Greywind fought beside him. The wolf was an extension of his body, his eyes behind his head, and the jaws and claws of his mercilessness. The intoxicating crunch of bones breaking and the piercing sound of skin tearing empowered him so much he could almost taste the blood dripping down his wolf’s chin. They held nothing back. Robb laid waste to everything with the Kraken’s sigil, sparing no man to get to Theon’s traitorous throat. Vengeance thrummed mightily underneath his skin.

And when he finally came upon the fool who betrayed him, the man who grew to be his friend—the boy he had treated like a brother—Robb froze.

Theon turned his head from where he laid by the Salt Throne, blood oozing from his lips, a dagger plunged into his chest by his own father. Lord Greyjoy laid dead only a few steps away, an ax embedded on his back. His sister, Asha Greyjoy, had tears streaming down her face and was kneeling beside her brother, pressing his wound close as if it can still save him, her eyes fiercely defiant.

“Robb,” Theon rasped, stretching his hand.

Suddenly, everything faded away. Everything was still and quiet save for the dying gasps Theon made on the back of his throat. Jon was far from his mind when he rushed to his friend’s side and cradled his hand. He pressed harder on top of Asha’s blood-soaked palm and looked wildly behind him. His men were baffled by his actions, as was Asha.

“Robb.” Theon rasped again, his eyes leaking with tears. “I—I’m sorry.”

All of Robb’s rage and vengeance ebbed away. Why couldn’t it have stayed the same? They were happy. They were whole. They were just boys playing with wooden swords once. But only Robb is standing whole now. Jon was on the verge of death a thousand miles away, and so was Theon.

“You fucking fool,” Robb gritted out, desperately clutching the wound close atop Asha’s hand. “Don’t fucking talk. We can fix this!”

“I—I didn’t mean for it—t-to happen.” Theon sobbed. His wound was too deep to save. “I—I only w-wanted to be a-a p-part of it.”

Everything that Robb had once loved is slowly crumbling. He had been so angry, so full of rage. But now that has disappeared. Now, he was just empty. Maybe he would follow Theon and Jon. Maybe, after all this, he wouldn’t be as whole, too.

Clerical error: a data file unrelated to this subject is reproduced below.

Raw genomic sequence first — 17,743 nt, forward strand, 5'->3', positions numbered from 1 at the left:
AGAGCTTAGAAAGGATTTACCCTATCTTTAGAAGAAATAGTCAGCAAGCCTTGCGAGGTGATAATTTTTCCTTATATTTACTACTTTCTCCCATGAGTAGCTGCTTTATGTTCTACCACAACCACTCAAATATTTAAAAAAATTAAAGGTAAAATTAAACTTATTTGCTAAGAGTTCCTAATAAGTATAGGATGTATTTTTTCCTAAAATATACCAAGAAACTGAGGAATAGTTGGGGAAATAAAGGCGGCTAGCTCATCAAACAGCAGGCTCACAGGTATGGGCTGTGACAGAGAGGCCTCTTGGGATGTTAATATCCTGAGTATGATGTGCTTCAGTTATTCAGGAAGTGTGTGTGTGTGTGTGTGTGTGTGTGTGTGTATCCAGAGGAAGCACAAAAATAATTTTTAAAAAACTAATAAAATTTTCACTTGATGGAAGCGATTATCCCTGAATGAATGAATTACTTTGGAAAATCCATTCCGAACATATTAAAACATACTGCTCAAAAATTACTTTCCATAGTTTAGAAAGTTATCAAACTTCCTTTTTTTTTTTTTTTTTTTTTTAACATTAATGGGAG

“You were always a part of it.” Robb whispered brokenly. “You were one of us. Why did you betray us?”

“I—I had to ch-choose.” Theon whimpered. “I-I-I’m s-sorry.”

“You didn’t have to choose!” Robb cried, shaking Theon’s chest. “You were our family and you were theirs, too. You were a Stark and a Greyjoy! We never needed you to choose!”

Theon sobbed and laughed at the same time, as if he never realized that. He probably never did. Regret filled Theon’s eyes. “I’m s-sorry, Robb. I-I’m sorry. I’m s—Robb—”

Robb witnessed Theon’s eyes glaze and he was gone.

Even after the king took Jon, Robb didn’t know loss could hurt this bad.




“The wolves have gone hunting.” Tyrion said as a way of greeting, approaching the king fearlessly and reaching for the wine.

Robert sighed as he watched the little Lannister made himself comfortable on the seat next to him. Barristan, who sat on the adjacent seat to Tyrion, gave him an exasperated look. They were alone in the Small Council’s chamber midafternoon after receiving the Spider’s reports on the Northern invasion of the Iron Islands. The scrolls laid unrolled in front of Robert, mocking him without reserve. A week of sieging, assassinations and naval warfare, and the Ironborn were neutralized. It was cunning and ruthless. Robert’s namesake is truly a rising strategist that could one day rival even Tywin Lannister himself.

Robert’s problems had just multiplied itself to thousands.

“Forgive me, Your Grace, I’m not a warrior.” Tyrion began again after drinking half of his cup. He tentatively reached for the scrolls. He read similar reports from the Spider, Robert knew. “But if I’m not mistaken, Robb Stark employed the pincer maneuver on a largescale fleet invasion, did he not?”

“Yes,” Robert answered, his mind going over the battle once again. “Robb Stark defeated the fucking Ironborn with decoy ships sailing for Pyke. Pirates from the Free Cities who jumped ships and swam away the moment the Ironborn were upon them.”

“They filled the deck with armored straw dummies and set them all ablaze once the ships were in range.” Barristan supplied. “Barrels of oil laid in the bowels of the ships and they exploded just as the Ironborn arrived on deck. The real battleships sailed from the sides in a surprise attack and Stark’s forces won. Even the Ironborn’s naval prowess could not stand against the numbers they brought. Twenty thousand strong to a meagre seven thousand. It was a massacre.”

“Stealth during a battle. That sounds like something the Dornish would do.” Tyrion muttered, looking into his now empty cup. Robert watched him and snorted. It was most likely the Dornish, yes.

“The North and Riverlands’ fleets arrived first. Even with the distraction, the fleets were both equally matched.” Barristan continued, speaking as if he was a general in battle. “Until their reinforcements arrived with Dorne’s own fleet. The Northmen and the Riverlands may not have possessed stellar fleets but they outnumbered the Ironborn then, who weren’t sufficiently trained in close combats. Robb Stark’s fleet needed only to board the ships and he had the upper hand. He won the battle after hours of fighting and continued to Pyke.”